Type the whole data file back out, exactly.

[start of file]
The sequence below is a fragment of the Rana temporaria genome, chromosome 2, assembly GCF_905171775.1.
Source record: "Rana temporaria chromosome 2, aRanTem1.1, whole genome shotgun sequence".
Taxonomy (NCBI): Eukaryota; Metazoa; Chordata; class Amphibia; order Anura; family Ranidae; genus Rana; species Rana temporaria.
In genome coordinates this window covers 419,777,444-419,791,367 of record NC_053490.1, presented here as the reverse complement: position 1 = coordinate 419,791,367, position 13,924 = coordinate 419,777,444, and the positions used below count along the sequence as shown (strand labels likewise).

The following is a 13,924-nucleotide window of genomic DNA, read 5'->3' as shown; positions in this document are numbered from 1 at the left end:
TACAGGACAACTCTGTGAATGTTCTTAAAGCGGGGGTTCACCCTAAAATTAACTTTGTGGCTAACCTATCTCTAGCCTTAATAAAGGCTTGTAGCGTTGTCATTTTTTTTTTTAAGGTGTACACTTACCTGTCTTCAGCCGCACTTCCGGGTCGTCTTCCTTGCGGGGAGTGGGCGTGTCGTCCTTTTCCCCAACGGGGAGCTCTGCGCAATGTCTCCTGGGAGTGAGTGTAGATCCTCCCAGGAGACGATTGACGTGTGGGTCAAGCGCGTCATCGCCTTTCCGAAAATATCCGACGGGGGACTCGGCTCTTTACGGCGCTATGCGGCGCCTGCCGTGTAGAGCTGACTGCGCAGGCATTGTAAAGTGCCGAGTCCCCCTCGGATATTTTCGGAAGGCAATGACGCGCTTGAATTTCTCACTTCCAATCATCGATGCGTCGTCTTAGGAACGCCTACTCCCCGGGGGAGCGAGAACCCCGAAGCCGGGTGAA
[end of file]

The sequence below is a fragment of the Rana temporaria genome, chromosome 2, assembly GCF_905171775.1.
Source record: "Rana temporaria chromosome 2, aRanTem1.1, whole genome shotgun sequence".
Taxonomy (NCBI): Eukaryota; Metazoa; Chordata; class Amphibia; order Anura; family Ranidae; genus Rana; species Rana temporaria.
In genome coordinates this window covers 419,777,444-419,791,367 of record NC_053490.1, presented here as the reverse complement: position 1 = coordinate 419,791,367, position 13,924 = coordinate 419,777,444, and the positions used below count along the sequence as shown (strand labels likewise).

The following is a 13,924-nucleotide window of genomic DNA, read 5'->3' as shown; positions in this document are numbered from 1 at the left end:
TACAGGACAACTCTGTGAATGTTCTTAAAGCGGGGGTTCACCCTAAAATTAACTTTGTGGCTAACCTATCTCTAGCCTTAATAAAGGCTTGTAGCGTTGTCATTTTTTTTTTTAAGGTGTACACTTACCTGTCTTCAGCCGCACTTCCGGGTCGTCTTCCTTGCGGGGAGTGGGCGTGTCGTCCTTTTCCCCAACGGGGAGCTCTGCGCAATGTCTCCTGGGAGTGAGTGTAGATCCTCCCAGGAGACGATTGACGTGTGGGTCAAGCGCGTCATCGCCTTTCCGAAAATATCCGACGGGGGACTCGGCTCTTTACGGCGCTATGCGGCGCCTGCCGTGTAGAGCTGACTGCGCAGGCATTGTAAAGTGCCGAGTCCCCCTCGGATATTTTCGGAAGGCAATGACGCGCTTGAATTTCTCACTTCCAATCATCGATGCGTCGTCTTAGGAACGCCTACTCCCCGGGGGAGCGAGAACCCCGAAGCCGGGTGAA